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Author: 
FOCAAdmin

Hello friends and supporters: Please remember to use our SMILE link if you shop ast Amazon. A portion of the proceeds of any purchase you make will be sent to The Friends. Please use this link to set up your preferences on Amazon.

Tibbetts Brook as it runs through the park (photo-Sara Kelsey)
Author: 
FOCAAdmin

Because the Old Croton Aqueduct was powered by gravity alone, the Aqueduct and the trail above it do not follow a straight line. Instead, to maintain the average 13.25-inches–per–mile downward slope of the tunnel on its journey from the Croton Reservoir, its path follows the ridges formed by ancient glaciers. Armed by the early and forceful exercise of eminent domain, New York City constructed its tunnel through public and private property in a single-minded quest to meet citizens’ urgent need for clean, abundant water.

Author: 
FOCAAdmin

Going for the 26 Westchester miles of the Old Croton Aqueduct Trail in five separate walks over a period of 12 months was the goal of the Walk the Hudson Valley Meetup group, members of which can be seen on the Trail in Hastings in front of Ventilator 18. We are happy to be awarding them the 26 mile certificates and patches they have earned.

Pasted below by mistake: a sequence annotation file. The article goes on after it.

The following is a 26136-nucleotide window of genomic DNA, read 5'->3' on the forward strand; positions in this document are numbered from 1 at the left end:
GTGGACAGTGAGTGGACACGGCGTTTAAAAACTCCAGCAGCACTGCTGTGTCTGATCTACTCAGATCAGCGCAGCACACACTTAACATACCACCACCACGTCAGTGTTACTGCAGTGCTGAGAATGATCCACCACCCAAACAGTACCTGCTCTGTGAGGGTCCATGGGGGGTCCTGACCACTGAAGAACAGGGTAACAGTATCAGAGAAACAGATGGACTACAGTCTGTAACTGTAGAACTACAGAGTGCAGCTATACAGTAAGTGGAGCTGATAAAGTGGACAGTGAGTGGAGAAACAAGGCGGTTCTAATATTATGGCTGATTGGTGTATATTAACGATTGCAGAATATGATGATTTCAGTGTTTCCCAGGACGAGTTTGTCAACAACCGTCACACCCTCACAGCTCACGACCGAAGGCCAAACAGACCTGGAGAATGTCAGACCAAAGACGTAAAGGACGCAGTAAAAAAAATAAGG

Bronx Students on tour
Bronx Students on tour
Author: 
LWalter

Middle School 15 is 2 blocks from Aqueduct Avenue in The Bronx. Teachers Shawanda Weems, along with co-teacher Mr. Mozoub, discovered The Friends Of The Old Croton Aqueduct 4 years ago; ever since they’ve brought their summer class to Washington Heights.

This year her kids crossed the High Bridge to learn the history of the rooftop water towers, and the Old Croton Aqueduct. They stepped on Rucker Park’s basketball court, toured Morris Jumel Mansion and Sugar Hill Museum Of Art & Storytelling, and paid respects at Mayor Ed Koch’s and John J Audubon’s graves.

Lesley Walter in Hat
Students celebrating park
Author: 
Charlotte Fahn

On July 13, excited neighbors, youth groups, “parkies,” and city and state officials attended a groundbreaking for the NYC Parks Department’s $10 million project to renovate Adventure and Sunken playgrounds in Manhattan’s Highbridge Park. Adventure Playground is where the paved path to the Manhattan end of the High Bridge begins; adjacent Sunken Playground provides ADA-compatible access to that path.

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